The report from the school’s recent Ofsted inspection speaks in glowing terms of the many ‘outstanding’ and ‘excellent’ features within the school – and of the high quality of outcomes for all pupils when matched against the five outcomes framework.

Case study from the DCSF guidance on the Education of Children with Behavioural, Social and Emotional Difficulties as a Special Educational Need

The Head of Year 9 reviews referrals for behaviour and discipline following a discussion of the definition of disability on a staff training day.  She thinks that more pupils are covered by the definition than the school had previously recognised and identifies a group of pupils on the autism spectrum who are over-represented in the referrals.  She meets with the pupils individually to discuss what steps the school might take to reduce the number of incidents.  Following her discussions she meets with the pastoral deputy and the SENCO.  They agree the following actions:

  • the SENCO will contact the local authority for training on the communication needs of pupils with autism.  The school wants to build this in on a regular basis, so that new staff can attend and existing staff can have refresher sessions;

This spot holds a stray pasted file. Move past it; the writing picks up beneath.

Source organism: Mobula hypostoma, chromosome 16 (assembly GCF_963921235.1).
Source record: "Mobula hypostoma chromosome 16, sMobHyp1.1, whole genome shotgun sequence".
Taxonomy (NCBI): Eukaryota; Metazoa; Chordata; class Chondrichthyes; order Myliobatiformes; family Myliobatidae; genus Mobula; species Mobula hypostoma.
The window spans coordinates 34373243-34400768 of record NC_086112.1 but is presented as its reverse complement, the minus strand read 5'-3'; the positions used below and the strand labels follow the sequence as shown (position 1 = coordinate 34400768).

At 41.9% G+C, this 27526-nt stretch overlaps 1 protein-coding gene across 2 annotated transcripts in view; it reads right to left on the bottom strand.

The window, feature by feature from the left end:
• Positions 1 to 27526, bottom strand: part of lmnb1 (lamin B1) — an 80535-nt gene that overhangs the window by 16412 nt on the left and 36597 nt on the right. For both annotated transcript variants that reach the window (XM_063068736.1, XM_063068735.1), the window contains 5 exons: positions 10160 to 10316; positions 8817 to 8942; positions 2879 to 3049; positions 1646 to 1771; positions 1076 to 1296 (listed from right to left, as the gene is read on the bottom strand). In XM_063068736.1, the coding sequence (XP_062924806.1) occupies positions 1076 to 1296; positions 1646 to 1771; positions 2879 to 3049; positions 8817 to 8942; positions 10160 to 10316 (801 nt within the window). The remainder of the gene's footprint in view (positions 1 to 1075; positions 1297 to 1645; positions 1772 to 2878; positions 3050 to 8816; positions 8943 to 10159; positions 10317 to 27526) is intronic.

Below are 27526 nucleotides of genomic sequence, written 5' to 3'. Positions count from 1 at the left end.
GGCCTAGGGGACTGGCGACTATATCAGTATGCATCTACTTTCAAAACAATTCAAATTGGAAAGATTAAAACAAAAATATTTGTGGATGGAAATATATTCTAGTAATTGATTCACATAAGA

• the deputy will circulate a note to ask other teachers with pastoral responsibilities to undertake similar reviews of referrals;
  • the SENCO will involve the pupils and their parents in the development of a note to all staff to ensure that staff are aware of some key considerations in their interactions with the pupils;
  • the deputy will bring forward the review of the school’s behaviour policy to the next term; and
  • the actions they agree will be incorporated into the school’s disability equality scheme, but progress on reducing the number of incidents will be kept under review as part of the school’s behaviour policy.